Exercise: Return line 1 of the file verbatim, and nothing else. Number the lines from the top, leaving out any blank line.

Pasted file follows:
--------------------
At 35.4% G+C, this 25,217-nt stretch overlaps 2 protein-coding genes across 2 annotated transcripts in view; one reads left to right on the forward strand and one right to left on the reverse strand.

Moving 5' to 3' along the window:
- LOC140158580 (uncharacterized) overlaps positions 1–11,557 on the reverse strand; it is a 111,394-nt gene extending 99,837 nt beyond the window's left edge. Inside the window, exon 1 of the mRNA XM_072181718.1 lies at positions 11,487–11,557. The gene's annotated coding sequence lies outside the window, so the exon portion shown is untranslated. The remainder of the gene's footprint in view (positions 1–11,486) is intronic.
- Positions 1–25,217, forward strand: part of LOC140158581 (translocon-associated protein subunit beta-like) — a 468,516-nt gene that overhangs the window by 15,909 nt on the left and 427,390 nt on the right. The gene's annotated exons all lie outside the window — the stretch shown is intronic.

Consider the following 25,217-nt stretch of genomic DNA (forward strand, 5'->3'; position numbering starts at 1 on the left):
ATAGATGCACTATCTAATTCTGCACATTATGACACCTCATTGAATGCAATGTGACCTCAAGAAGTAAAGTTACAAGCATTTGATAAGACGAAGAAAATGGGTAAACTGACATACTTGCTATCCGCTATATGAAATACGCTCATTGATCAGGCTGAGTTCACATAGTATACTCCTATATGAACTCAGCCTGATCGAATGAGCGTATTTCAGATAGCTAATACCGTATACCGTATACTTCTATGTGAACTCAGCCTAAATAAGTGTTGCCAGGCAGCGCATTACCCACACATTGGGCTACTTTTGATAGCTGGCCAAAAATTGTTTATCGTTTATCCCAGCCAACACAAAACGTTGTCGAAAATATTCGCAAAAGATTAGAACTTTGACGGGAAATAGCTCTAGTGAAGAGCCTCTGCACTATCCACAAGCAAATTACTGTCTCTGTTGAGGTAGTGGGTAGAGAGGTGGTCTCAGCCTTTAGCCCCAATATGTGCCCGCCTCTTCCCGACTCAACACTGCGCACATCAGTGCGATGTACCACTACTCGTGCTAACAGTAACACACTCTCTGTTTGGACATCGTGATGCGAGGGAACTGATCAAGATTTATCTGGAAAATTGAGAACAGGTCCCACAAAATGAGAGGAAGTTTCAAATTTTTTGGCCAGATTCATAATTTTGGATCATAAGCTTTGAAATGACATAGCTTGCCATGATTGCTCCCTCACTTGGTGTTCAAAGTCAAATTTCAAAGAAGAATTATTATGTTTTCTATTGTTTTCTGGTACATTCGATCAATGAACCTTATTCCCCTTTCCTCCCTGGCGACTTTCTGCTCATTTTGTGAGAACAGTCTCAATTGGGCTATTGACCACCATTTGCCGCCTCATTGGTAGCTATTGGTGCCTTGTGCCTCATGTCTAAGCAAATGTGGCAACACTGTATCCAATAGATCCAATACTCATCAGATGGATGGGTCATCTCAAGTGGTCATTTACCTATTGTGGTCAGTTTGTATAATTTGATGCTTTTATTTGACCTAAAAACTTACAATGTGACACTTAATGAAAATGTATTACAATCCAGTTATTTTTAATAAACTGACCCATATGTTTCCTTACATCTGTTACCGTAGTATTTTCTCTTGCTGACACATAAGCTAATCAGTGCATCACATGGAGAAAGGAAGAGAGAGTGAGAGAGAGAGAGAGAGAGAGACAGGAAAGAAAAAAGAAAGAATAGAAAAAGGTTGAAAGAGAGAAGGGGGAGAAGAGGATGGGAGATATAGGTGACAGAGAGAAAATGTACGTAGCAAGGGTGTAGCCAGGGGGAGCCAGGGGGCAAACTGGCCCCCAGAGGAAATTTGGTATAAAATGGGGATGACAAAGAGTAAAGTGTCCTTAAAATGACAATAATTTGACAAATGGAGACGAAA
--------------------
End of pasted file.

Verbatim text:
At 35.4% G+C, this 25,217-nt stretch overlaps 2 protein-coding genes across 2 annotated transcripts in view; one reads left to right on the forward strand and one right to left on the reverse strand.